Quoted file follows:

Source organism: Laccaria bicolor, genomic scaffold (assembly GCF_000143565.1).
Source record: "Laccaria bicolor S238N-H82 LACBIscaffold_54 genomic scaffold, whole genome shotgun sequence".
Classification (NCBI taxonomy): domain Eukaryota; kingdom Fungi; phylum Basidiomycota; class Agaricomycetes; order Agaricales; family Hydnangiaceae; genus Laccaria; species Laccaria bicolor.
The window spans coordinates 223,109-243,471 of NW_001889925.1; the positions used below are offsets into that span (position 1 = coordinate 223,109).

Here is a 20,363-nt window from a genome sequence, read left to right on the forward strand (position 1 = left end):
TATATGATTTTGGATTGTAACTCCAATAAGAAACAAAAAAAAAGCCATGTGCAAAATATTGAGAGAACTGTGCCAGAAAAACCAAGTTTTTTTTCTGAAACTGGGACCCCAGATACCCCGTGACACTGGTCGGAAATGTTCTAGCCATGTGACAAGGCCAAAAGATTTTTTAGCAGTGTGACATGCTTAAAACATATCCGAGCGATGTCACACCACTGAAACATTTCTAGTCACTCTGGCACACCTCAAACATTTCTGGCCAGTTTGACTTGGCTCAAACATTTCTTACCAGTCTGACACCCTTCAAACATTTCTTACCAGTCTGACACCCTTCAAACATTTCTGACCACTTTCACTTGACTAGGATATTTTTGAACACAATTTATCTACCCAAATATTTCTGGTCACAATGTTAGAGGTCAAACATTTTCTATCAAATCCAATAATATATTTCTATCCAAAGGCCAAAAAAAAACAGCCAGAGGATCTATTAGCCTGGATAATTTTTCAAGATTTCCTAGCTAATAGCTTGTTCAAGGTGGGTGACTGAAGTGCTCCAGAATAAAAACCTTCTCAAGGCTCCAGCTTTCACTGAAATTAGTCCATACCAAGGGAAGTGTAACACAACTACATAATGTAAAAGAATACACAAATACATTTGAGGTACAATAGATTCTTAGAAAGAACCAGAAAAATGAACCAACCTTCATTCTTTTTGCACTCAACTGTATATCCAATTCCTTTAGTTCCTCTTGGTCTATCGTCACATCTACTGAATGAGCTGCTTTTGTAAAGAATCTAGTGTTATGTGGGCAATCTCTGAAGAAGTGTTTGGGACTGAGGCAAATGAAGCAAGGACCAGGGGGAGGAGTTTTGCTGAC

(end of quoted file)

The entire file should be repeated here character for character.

Source organism: Laccaria bicolor, genomic scaffold (assembly GCF_000143565.1).
Source record: "Laccaria bicolor S238N-H82 LACBIscaffold_54 genomic scaffold, whole genome shotgun sequence".
Classification (NCBI taxonomy): domain Eukaryota; kingdom Fungi; phylum Basidiomycota; class Agaricomycetes; order Agaricales; family Hydnangiaceae; genus Laccaria; species Laccaria bicolor.
The window spans coordinates 223,109-243,471 of NW_001889925.1; the positions used below are offsets into that span (position 1 = coordinate 223,109).

Here is a 20,363-nt window from a genome sequence, read left to right on the forward strand (position 1 = left end):
TATATGATTTTGGATTGTAACTCCAATAAGAAACAAAAAAAAAGCCATGTGCAAAATATTGAGAGAACTGTGCCAGAAAAACCAAGTTTTTTTTCTGAAACTGGGACCCCAGATACCCCGTGACACTGGTCGGAAATGTTCTAGCCATGTGACAAGGCCAAAAGATTTTTTAGCAGTGTGACATGCTTAAAACATATCCGAGCGATGTCACACCACTGAAACATTTCTAGTCACTCTGGCACACCTCAAACATTTCTGGCCAGTTTGACTTGGCTCAAACATTTCTTACCAGTCTGACACCCTTCAAACATTTCTTACCAGTCTGACACCCTTCAAACATTTCTGACCACTTTCACTTGACTAGGATATTTTTGAACACAATTTATCTACCCAAATATTTCTGGTCACAATGTTAGAGGTCAAACATTTTCTATCAAATCCAATAATATATTTCTATCCAAAGGCCAAAAAAAAACAGCCAGAGGATCTATTAGCCTGGATAATTTTTCAAGATTTCCTAGCTAATAGCTTGTTCAAGGTGGGTGACTGAAGTGCTCCAGAATAAAAACCTTCTCAAGGCTCCAGCTTTCACTGAAATTAGTCCATACCAAGGGAAGTGTAACACAACTACATAATGTAAAAGAATACACAAATACATTTGAGGTACAATAGATTCTTAGAAAGAACCAGAAAAATGAACCAACCTTCATTCTTTTTGCACTCAACTGTATATCCAATTCCTTTAGTTCCTCTTGGTCTATCGTCACATCTACTGAATGAGCTGCTTTTGTAAAGAATCTAGTGTTATGTGGGCAATCTCTGAAGAAGTGTTTGGGACTGAGGCAAATGAAGCAAGGACCAGGGGGAGGAGTTTTGCTGAC